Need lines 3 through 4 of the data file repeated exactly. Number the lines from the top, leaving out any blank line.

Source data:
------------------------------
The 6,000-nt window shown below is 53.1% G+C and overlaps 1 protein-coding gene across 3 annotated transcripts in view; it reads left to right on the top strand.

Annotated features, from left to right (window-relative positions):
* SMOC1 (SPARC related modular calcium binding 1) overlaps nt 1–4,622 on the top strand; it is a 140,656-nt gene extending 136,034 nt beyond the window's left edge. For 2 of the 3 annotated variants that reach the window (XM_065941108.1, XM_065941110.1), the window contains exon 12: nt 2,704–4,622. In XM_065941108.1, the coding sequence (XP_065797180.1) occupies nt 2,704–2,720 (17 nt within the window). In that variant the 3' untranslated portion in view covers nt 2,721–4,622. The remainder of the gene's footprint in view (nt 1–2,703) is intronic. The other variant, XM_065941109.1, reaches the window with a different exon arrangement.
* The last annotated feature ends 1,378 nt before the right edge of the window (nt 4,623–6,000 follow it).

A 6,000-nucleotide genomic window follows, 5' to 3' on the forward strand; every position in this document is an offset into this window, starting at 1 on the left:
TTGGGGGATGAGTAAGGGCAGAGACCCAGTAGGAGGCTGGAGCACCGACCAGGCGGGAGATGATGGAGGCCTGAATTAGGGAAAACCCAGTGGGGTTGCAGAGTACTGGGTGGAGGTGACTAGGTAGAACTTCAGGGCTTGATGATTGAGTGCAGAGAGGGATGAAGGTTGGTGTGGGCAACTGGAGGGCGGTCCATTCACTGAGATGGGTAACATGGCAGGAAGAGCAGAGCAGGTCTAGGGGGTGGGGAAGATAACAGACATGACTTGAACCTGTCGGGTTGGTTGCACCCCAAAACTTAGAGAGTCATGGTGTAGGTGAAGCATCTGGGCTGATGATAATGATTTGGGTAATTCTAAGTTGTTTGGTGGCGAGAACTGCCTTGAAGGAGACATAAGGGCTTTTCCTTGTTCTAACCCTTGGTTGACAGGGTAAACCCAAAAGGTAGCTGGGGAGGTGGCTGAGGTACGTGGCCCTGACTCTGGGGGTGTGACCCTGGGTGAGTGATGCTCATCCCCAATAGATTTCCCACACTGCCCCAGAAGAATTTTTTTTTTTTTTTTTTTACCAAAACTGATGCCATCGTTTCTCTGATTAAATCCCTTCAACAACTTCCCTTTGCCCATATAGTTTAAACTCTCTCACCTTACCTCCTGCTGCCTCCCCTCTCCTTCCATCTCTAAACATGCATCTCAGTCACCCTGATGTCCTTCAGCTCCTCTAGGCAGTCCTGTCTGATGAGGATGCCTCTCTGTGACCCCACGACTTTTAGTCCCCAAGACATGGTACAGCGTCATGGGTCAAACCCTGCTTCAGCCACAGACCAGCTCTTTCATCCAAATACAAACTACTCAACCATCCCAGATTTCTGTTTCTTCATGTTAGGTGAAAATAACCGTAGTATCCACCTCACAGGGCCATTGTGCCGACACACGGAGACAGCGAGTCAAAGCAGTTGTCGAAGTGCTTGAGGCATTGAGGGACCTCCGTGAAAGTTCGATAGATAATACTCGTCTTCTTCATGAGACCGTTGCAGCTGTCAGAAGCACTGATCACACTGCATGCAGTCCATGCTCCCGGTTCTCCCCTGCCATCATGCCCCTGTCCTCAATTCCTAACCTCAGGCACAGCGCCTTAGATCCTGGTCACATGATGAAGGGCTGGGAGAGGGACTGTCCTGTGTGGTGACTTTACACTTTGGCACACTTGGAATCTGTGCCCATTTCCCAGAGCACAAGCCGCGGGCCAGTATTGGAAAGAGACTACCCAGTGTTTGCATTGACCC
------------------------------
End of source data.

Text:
* SMOC1 (SPARC related modular calcium binding 1) overlaps nt 1–4,622 on the top strand; it is a 140,656-nt gene extending 136,034 nt beyond the window's left edge. For 2 of the 3 annotated variants that reach the window (XM_065941108.1, XM_065941110.1), the window contains exon 12: nt 2,704–4,622. In XM_065941108.1, the coding sequence (XP_065797180.1) occupies nt 2,704–2,720 (17 nt within the window). In that variant the 3' untranslated portion in view covers nt 2,721–4,622. The remainder of the gene's footprint in view (nt 1–2,703) is intronic. The other variant, XM_065941109.1, reaches the window with a different exon arrangement.
* The last annotated feature ends 1,378 nt before the right edge of the window (nt 4,623–6,000 follow it).